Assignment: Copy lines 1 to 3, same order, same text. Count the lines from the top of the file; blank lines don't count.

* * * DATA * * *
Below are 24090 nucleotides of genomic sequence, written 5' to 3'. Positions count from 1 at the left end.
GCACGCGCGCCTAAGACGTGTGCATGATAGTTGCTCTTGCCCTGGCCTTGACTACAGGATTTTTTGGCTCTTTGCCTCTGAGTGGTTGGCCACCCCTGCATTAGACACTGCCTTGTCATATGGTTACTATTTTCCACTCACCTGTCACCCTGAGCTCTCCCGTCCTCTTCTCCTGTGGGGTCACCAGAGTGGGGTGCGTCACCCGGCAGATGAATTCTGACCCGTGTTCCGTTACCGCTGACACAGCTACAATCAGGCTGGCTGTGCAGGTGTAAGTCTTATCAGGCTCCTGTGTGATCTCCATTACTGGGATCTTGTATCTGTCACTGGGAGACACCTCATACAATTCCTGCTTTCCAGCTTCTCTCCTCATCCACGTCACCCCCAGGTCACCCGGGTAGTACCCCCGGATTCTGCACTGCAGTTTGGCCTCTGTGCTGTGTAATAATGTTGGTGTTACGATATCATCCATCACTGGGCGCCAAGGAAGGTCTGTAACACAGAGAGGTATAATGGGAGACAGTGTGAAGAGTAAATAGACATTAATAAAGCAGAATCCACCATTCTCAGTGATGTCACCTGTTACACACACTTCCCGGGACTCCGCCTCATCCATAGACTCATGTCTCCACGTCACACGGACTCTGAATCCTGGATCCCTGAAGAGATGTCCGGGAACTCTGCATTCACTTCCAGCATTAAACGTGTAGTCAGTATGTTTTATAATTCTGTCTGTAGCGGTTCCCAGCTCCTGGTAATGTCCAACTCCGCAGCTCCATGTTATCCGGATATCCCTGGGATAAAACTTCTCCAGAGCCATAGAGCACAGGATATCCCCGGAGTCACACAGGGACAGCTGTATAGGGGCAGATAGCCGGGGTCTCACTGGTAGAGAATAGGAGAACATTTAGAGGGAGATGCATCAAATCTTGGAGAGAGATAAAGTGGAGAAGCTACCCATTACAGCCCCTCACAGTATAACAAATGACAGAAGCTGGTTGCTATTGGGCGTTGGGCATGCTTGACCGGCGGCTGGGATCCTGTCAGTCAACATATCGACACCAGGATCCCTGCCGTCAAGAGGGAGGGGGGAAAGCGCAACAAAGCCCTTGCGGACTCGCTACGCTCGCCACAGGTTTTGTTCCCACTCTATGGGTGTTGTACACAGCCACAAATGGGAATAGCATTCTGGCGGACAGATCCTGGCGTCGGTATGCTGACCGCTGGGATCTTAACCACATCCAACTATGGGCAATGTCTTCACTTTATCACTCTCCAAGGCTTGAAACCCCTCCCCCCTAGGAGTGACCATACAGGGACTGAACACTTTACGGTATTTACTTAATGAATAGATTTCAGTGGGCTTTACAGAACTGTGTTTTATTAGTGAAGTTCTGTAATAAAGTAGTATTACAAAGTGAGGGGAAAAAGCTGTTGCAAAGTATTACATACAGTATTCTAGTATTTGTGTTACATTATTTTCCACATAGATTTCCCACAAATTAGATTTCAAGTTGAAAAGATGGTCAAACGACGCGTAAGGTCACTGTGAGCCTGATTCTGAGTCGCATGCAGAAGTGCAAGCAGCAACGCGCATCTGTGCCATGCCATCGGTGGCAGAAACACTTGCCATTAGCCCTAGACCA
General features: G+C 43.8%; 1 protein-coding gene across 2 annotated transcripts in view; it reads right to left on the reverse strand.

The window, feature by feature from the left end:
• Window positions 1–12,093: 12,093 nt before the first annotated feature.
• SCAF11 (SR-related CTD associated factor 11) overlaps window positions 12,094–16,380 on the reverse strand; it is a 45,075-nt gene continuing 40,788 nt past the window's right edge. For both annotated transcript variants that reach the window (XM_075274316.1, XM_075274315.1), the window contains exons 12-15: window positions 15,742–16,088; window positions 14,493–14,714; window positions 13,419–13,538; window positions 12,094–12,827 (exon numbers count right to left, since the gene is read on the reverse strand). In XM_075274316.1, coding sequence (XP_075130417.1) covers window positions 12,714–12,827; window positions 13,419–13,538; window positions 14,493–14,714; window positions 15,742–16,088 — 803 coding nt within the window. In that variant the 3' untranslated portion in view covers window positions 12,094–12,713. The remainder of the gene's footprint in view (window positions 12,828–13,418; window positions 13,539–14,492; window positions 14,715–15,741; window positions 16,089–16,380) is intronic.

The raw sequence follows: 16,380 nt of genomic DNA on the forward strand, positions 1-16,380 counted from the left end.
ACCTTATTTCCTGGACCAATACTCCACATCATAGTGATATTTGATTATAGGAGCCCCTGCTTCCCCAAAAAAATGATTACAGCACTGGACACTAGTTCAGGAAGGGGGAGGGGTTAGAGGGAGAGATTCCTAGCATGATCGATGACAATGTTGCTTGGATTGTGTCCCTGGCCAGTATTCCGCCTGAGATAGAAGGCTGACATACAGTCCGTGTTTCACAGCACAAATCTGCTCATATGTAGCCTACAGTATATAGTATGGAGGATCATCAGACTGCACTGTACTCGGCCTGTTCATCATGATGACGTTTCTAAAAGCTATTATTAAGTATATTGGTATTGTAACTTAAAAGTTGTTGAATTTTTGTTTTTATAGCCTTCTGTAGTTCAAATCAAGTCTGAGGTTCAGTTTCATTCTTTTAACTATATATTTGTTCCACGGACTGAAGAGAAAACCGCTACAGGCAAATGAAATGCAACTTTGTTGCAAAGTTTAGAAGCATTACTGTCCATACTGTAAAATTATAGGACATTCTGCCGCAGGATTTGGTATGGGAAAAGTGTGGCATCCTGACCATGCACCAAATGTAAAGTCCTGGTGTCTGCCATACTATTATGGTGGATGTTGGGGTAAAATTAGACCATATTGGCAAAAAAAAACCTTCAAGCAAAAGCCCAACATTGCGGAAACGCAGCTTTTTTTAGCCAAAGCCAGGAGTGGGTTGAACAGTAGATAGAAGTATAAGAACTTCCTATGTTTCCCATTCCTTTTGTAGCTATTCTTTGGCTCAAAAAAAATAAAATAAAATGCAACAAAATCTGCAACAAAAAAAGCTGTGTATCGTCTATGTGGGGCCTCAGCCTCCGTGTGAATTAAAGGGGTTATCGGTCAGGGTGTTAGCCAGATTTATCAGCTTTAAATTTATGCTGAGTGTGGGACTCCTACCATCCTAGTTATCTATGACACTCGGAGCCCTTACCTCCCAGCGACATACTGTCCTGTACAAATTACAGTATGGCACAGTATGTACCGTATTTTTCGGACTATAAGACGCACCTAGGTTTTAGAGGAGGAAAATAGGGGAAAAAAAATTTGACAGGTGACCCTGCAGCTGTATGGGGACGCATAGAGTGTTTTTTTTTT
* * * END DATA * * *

Below are 24090 nucleotides of genomic sequence, written 5' to 3'. Positions count from 1 at the left end.
GCACGCGCGCCTAAGACGTGTGCATGATAGTTGCTCTTGCCCTGGCCTTGACTACAGGATTTTTTGGCTCTTTGCCTCTGAGTGGTTGGCCACCCCTGCATTAGACACTGCCTTGTCATATGGTTACTATTTTCCACTCACCTGTCACCCTGAGCTCTCCCGTCCTCTTCTCCTGTGGGGTCACCAGAGTGGGGTGCGTCACCCGGCAGATGAATTCTGACCCGTGTTCCGTTACCGCTGACACAGCTACAATCAGGCTGGCTGTGCAGGTGTAAGTCTTATCAGGCTCCTGTGTGATCTCCATTACTGGGATCTTGTATCTGTCACTGGGAGACACCTCATACAATTCCTGCTTTCCAGCTTCTCTCCTCATCCACGTCACCCCCAGGTCACCCGGGTAGTACCCCCGGATTCTGCACTGCAGTTTGGCCTCTGTGCTGTGTAATAATGTTGGTGTTACGATATCATCCATCACTGGGCGCCAAGGAAGGTCTGTAACACAGAGAGGTATAATGGGAGACAGTGTGAAGAGTAAATAGACATTAATAAAGCAGAATCCACCATTCTCAGTGATGTCACCTGTTACACACACTTCCCGGGACTCCGCCTCATCCATAGACTCATGTCTCCACGTCACACGGACTCTGAATCCTGGATCCCTGAAGAGATGTCCGGGAACTCTGCATTCACTTCCAGCATTAAACGTGTAGTCAGTATGTTTTATAATTCTGTCTGTAGCGGTTCCCAGCTCCTGGTAATGTCCAACTCCGCAGCTCCATGTTATCCGGATATCCCTGGGATAAAACTTCTCCAGAGCCATAGAGCACAGGATATCCCCGGAGTCACACAGGGACAGCTGTATAGGGGCAGATAGCCGGGGTCTCACTGGTAGAGAATAGGAGAACATTTAGAGGGAGATGCATCAAATCTTGGAGAGAGATAAAGTGGAGAAGCTACCCATTACAGCCCCTCACAGTATAACAAATGACAGAAGCTGGTTGCTATTGGGCGTTGGGCATGCTTGACCGGCGGCTGGGATCCTGTCAGTCAACATATCGACACCAGGATCCCTGCCGTCAAGAGGGAGGGGGGAAAGCGCAACAAAGCCCTTGCGGACTCGCTACGCTCGCCACAGGTTTTGTTCCCACTCTATGGGTGTTGTACACAGCCACAAATGGGAATAGCATTCTGGCGGACAGATCCTGGCGTCGGTATGCTGACCGCTGGGATCTTAACCACATCCAACTATGGGCAATGTCTTCACTTTATCACTCTCCAAGGCTTGAAACCCCTCCCCCCTAGGAGTGACCATACAGGGACTGAACACTTTACGGTATTTACTTAATGAATAGATTTCAGTGGGCTTTACAGAACTGTGTTTTATTAGTGAAGTTCTGTAATAAAGTAGTATTACAAAGTGAGGGGAAAAAGCTGTTGCAAAGTATTACATACAGTATTCTAGTATTTGTGTTACATTATTTTCCACATAGATTTCCCACAAATTAGATTTCAAGTTGAAAAGATGGTCAAACGACGCGTAAGGTCACTGTGAGCCTGATTCTGAGTCGCATGCAGAAGTGCAAGCAGCAACGCGCATCTGTGCCATGCCATCGGTGGCAGAAACACTTGCCATTAGCCCTAGACCA
General features: G+C 43.8%; 1 protein-coding gene across 2 annotated transcripts in view; it reads right to left on the reverse strand.